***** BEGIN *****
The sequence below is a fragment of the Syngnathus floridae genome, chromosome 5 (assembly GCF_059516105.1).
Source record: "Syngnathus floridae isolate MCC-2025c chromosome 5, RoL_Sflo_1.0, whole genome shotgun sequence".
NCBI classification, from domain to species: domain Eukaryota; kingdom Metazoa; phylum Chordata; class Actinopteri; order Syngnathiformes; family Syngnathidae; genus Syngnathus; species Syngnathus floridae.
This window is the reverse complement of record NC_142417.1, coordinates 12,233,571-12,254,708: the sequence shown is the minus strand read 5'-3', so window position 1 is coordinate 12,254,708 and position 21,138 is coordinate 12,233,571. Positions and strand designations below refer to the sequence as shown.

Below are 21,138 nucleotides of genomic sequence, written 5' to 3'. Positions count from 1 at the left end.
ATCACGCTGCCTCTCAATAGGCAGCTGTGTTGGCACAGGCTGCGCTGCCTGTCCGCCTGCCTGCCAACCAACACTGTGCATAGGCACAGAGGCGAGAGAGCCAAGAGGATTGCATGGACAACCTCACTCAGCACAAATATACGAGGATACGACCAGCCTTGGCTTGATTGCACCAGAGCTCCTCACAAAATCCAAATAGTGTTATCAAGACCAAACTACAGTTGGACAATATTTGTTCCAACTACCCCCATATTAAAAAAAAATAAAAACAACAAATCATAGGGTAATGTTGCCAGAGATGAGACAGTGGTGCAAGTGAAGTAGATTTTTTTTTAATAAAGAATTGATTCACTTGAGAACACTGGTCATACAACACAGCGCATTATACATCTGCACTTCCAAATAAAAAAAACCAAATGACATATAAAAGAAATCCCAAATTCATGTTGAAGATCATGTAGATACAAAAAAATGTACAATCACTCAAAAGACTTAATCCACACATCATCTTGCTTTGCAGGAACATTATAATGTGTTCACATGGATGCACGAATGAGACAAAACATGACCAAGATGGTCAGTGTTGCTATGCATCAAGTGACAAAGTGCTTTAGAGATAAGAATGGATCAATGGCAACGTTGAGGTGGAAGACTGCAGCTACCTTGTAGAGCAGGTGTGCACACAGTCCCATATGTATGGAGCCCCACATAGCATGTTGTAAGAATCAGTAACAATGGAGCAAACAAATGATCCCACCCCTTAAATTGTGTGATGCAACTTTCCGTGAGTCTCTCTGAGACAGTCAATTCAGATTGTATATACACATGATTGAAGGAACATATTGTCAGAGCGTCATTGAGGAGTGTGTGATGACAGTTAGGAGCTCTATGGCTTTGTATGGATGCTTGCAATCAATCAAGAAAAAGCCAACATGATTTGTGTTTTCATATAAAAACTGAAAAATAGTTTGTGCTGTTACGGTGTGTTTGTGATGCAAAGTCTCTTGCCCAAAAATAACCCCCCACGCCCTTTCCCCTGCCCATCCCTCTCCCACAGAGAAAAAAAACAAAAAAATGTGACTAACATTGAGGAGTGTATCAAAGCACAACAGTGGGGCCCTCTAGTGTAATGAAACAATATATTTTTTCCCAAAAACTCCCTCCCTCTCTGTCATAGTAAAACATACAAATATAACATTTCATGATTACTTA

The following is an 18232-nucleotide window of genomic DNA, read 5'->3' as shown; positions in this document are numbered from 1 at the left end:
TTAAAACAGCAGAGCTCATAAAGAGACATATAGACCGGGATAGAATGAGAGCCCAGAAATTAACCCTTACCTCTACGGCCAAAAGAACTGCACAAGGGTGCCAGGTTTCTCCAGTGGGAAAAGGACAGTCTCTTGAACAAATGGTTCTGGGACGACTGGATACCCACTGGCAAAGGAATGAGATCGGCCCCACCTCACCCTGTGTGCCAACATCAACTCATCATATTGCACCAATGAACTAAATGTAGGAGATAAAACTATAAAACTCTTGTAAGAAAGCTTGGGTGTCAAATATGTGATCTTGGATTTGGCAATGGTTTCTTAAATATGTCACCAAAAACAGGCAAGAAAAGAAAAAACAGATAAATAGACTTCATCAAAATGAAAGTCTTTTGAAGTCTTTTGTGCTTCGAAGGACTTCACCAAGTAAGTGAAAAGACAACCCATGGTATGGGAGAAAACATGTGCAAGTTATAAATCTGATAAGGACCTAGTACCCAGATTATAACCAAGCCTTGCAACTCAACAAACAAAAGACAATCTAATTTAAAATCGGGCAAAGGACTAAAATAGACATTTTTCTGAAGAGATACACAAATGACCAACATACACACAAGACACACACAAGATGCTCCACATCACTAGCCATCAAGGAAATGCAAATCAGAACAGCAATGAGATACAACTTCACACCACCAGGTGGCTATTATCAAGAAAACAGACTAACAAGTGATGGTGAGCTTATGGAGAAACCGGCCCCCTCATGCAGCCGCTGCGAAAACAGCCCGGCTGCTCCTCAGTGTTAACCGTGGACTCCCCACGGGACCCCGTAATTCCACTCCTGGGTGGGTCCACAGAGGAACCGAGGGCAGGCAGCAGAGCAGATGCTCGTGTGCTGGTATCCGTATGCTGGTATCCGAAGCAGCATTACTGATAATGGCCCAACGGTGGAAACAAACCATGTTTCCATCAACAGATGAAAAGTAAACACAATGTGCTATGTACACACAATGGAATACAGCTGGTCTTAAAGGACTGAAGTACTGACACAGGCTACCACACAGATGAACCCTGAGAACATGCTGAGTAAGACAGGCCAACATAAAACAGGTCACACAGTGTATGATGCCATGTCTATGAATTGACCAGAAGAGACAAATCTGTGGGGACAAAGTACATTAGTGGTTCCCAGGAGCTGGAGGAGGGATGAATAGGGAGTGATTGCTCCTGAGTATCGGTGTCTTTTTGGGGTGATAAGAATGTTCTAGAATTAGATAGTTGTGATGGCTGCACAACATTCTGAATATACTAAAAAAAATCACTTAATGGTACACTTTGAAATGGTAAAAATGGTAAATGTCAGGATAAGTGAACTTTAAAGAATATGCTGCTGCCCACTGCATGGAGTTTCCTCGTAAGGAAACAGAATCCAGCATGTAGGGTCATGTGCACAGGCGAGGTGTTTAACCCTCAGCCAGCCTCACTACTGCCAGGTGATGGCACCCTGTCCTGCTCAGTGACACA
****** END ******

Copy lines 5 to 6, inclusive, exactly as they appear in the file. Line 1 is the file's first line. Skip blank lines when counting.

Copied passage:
Below are 21,138 nucleotides of genomic sequence, written 5' to 3'. Positions count from 1 at the left end.
ATCACGCTGCCTCTCAATAGGCAGCTGTGTTGGCACAGGCTGCGCTGCCTGTCCGCCTGCCTGCCAACCAACACTGTGCATAGGCACAGAGGCGAGAGAGCCAAGAGGATTGCATGGACAACCTCACTCAGCACAAATATACGAGGATACGACCAGCCTTGGCTTGATTGCACCAGAGCTCCTCACAAAATCCAAATAGTGTTATCAAGACCAAACTACAGTTGGACAATATTTGTTCCAACTACCCCCATATTAAAAAAAAATAAAAACAACAAATCATAGGGTAATGTTGCCAGAGATGAGACAGTGGTGCAAGTGAAGTAGATTTTTTTTTAATAAAGAATTGATTCACTTGAGAACACTGGTCATACAACACAGCGCATTATACATCTGCACTTCCAAATAAAAAAAACCAAATGACATATAAAAGAAATCCCAAATTCATGTTGAAGATCATGTAGATACAAAAAAATGTACAATCACTCAAAAGACTTAATCCACACATCATCTTGCTTTGCAGGAACATTATAATGTGTTCACATGGATGCACGAATGAGACAAAACATGACCAAGATGGTCAGTGTTGCTATGCATCAAGTGACAAAGTGCTTTAGAGATAAGAATGGATCAATGGCAACGTTGAGGTGGAAGACTGCAGCTACCTTGTAGAGCAGGTGTGCACACAGTCCCATATGTATGGAGCCCCACATAGCATGTTGTAAGAATCAGTAACAATGGAGCAAACAAATGATCCCACCCCTTAAATTGTGTGATGCAACTTTCCGTGAGTCTCTCTGAGACAGTCAATTCAGATTGTATATACACATGATTGAAGGAACATATTGTCAGAGCGTCATTGAGGAGTGTGTGATGACAGTTAGGAGCTCTATGGCTTTGTATGGATGCTTGCAATCAATCAAGAAAAAGCCAACATGATTTGTGTTTTCATATAAAAACTGAAAAATAGTTTGTGCTGTTACGGTGTGTTTGTGATGCAAAGTCTCTTGCCCAAAAATAACCCCCCACGCCCTTTCCCCTGCCCATCCCTCTCCCACAGAGAAAAAAAACAAAAAAATGTGACTAACATTGAGGAGTGTATCAAAGCACAACAGTGGGGCCCTCTAGTGTAATGAAACAATATATTTTTTCCCAAAAACTCCCTCCCTCTCTGTCATAGTAAAACATACAAATATAACATTTCATGATTACTTA